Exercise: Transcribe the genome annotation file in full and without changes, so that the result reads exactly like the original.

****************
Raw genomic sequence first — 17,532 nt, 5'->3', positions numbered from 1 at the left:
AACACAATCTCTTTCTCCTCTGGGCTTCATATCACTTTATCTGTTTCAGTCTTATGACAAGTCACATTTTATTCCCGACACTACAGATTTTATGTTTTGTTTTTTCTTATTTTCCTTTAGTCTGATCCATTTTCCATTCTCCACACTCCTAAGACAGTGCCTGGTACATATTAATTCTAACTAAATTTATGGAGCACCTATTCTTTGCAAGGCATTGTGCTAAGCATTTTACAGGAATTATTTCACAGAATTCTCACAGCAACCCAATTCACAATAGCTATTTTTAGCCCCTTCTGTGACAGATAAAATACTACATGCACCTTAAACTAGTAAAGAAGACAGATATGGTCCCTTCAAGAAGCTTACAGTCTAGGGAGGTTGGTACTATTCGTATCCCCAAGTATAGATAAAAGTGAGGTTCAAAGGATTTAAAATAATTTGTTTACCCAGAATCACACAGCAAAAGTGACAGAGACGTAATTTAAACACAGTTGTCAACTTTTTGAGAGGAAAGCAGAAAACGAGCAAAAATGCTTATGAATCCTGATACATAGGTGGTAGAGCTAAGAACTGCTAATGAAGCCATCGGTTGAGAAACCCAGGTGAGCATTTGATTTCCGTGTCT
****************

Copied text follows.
Raw genomic sequence first — 17,532 nt, 5'->3', positions numbered from 1 at the left:
AACACAATCTCTTTCTCCTCTGGGCTTCATATCACTTTATCTGTTTCAGTCTTATGACAAGTCACATTTTATTCCCGACACTACAGATTTTATGTTTTGTTTTTTCTTATTTTCCTTTAGTCTGATCCATTTTCCATTCTCCACACTCCTAAGACAGTGCCTGGTACATATTAATTCTAACTAAATTTATGGAGCACCTATTCTTTGCAAGGCATTGTGCTAAGCATTTTACAGGAATTATTTCACAGAATTCTCACAGCAACCCAATTCACAATAGCTATTTTTAGCCCCTTCTGTGACAGATAAAATACTACATGCACCTTAAACTAGTAAAGAAGACAGATATGGTCCCTTCAAGAAGCTTACAGTCTAGGGAGGTTGGTACTATTCGTATCCCCAAGTATAGATAAAAGTGAGGTTCAAAGGATTTAAAATAATTTGTTTACCCAGAATCACACAGCAAAAGTGACAGAGACGTAATTTAAACACAGTTGTCAACTTTTTGAGAGGAAAGCAGAAAACGAGCAAAAATGCTTATGAATCCTGATACATAGGTGGTAGAGCTAAGAACTGCTAATGAAGCCATCGGTTGAGAAACCCAGGTGAGCATTTGATTTCCGTGTCT